Today I came back to the city I grew up in, Hull, for a short visit to run some errands. Whilst waiting for a bunch of my shoes to be heeled I went to wander around the Ferens Art Gallery, an exceptional institution with a fascinating and beautifully curated permanent collection. As I moved into the temporary exhibition room I found myself amidst Edwardian dresses in glass cases, facing a projected slideshow of photographs from Hull during World War I. The first few were like so many others I had seen of the World Wars: blank, generic male faces in Dad’s Army get-ups. Then after a few more slides my feelings changed. There were photographs of men and women alike, of Hull City Hall hung over with banners for recruitment and surrounded by swarms of people – Hullensians, like me. Real people. As I looked at the next slide of the East Riding Fourth Battalion a little voice in my head said, “they all died”. I thought I was going to vomit.

As the slideshow went on there were pictures of streets I know in Hull bombed down to the ground. Hull was the most bombed city per square metre in WWII – more than London, for its size – and was the target of focussed attacks throughout 1941. People forget that this so-called crappy little city (I’ll deal with that perception in another post) was an extremely important port and site of industry, as well as taking the brunt of ‘spare’ bombs dropped by German planes flying over Hull on their way back home after a round of blitzing. These are facts I have known for much of my life, but facts alone don’t really register. Until I saw photos of streets I knew well razed to the ground, rubble, in pieces, I hadn’t registered any of these ‘facts’.

The slide that got to me the most by far was a picture of Holy Trinity, Hull’s iconic parish church that stands in the Old Town Square. I sung a carol service with school there every Christmas of my life from being tiny, and remember standing aged 5 in the freezing cold stone arches in my itchy red felt beret. My friend’s father is the vicar there now. It has been thoroughly central to my life. When I saw a picture of it during the war with the buildings to the left of it flattened to a pile of pebbles, and saw clearly that a Zeppelin had missed it by metres, I really thought I was going to vomit.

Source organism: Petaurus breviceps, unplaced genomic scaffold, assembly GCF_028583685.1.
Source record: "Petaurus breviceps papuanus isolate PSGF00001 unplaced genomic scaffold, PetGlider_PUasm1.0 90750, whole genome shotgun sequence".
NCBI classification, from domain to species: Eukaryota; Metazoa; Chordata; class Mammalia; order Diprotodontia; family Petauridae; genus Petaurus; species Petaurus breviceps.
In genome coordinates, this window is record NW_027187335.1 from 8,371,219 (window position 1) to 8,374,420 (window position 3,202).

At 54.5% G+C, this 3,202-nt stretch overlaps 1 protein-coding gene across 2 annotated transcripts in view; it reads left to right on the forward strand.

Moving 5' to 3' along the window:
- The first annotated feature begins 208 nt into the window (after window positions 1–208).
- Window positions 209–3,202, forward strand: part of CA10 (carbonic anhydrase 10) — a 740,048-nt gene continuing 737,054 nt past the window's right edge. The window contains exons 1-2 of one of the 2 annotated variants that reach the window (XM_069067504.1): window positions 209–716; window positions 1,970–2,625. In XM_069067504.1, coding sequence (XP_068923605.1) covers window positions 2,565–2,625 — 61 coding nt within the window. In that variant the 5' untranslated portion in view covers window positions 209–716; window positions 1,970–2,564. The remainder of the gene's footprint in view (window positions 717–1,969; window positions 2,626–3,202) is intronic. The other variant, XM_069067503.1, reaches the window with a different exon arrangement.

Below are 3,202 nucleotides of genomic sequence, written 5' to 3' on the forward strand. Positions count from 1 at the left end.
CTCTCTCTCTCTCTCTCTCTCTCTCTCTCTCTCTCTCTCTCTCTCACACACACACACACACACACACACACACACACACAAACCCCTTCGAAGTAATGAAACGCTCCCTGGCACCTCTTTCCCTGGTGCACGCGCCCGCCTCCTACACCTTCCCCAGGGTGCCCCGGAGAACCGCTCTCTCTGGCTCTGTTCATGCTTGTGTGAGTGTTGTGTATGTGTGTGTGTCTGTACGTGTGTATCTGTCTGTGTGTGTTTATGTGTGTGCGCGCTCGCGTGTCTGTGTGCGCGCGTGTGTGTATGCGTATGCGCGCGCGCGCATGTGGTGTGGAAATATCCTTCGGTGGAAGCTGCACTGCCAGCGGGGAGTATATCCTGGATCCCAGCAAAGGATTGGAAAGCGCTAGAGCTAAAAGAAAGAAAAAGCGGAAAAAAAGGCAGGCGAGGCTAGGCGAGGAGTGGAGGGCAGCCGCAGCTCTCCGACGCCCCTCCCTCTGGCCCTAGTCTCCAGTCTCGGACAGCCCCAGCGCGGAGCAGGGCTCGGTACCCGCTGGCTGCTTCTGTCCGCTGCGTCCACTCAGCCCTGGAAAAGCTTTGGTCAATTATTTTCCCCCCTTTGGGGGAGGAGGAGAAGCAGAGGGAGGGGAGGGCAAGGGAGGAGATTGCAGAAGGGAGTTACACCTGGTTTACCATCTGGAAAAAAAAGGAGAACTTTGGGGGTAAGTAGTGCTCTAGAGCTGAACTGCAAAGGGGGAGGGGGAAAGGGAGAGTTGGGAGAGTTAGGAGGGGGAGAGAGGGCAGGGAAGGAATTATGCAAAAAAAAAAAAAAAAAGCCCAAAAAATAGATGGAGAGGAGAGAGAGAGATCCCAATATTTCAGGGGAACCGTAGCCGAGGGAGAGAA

The exhibition showed me that my life, my home, and all the places I knew, had been profoundly shaped, even made what they are today, through and by all that went on in those World Wars, in a much more meaningful way than learned patriotic habits have ever done so. Suddenly the roll of honour became a deeply precious artefact, and I scanned through and took in as many names as I could. I was tugged at by the endless links to my own life, as the longest rolls of honour were taking from the Wilson Shipping Company. Arthur Wilson’s family home, Tranby Croft, was made into a girls’ school in the 1950s – my own beloved Hull High School for Girls. The gap had closed to a single degree of separation, which is not much at all.

The other thing that was particular commendable about this exhibition is its easy devolution from androcentrism. The images were of women and men in the war equally, nor was any big deal made of the presentation of women in the war. It was handled as a simple fact, that men and women were alive and both underwent extraordinary ordeals toward the war effort. There was even an area focussing on children, displaying beautiful coloured certificates given to a little girl who had collected hundreds of eggs and a young boy who had comforted the wounded in a local hospital. It is the first time that I have ever seen a World War exhibition or presentation of any kind that managed such a balance, at least without making a scene of itself for doing so. Any potential for pernicious nationalisms was also checked by a corner calling to mind the many German-born settlers who lived in England prior to the First World War, and the racial prejudice they faced here, and in Hull, although they had long since come to call it their home. A truly excellent exhibition.

I didn’t think anything of this Centenary until today. Which is appropriate, since today is indeed the very day war was declared. Finally I realised that the World War is not just a nationalist fairy story or a collective nightmare we once had, but it really happened. One hundred years ago today a very real war was declared, and in that and the one that followed lives were wasted. So too were the places I walk in day by day. To be given a way to realise that was very special. I retain my reservations about history, but the Ferens showed me today that this memoriam need not be nationalistic or seen as a glorification of violence and death at all. It can rather be a story of human living now; it is a matter of heritage. “When War Hit Home”, the exhibition was called, and more than any Remembrance Day service ever has done, hit home it did.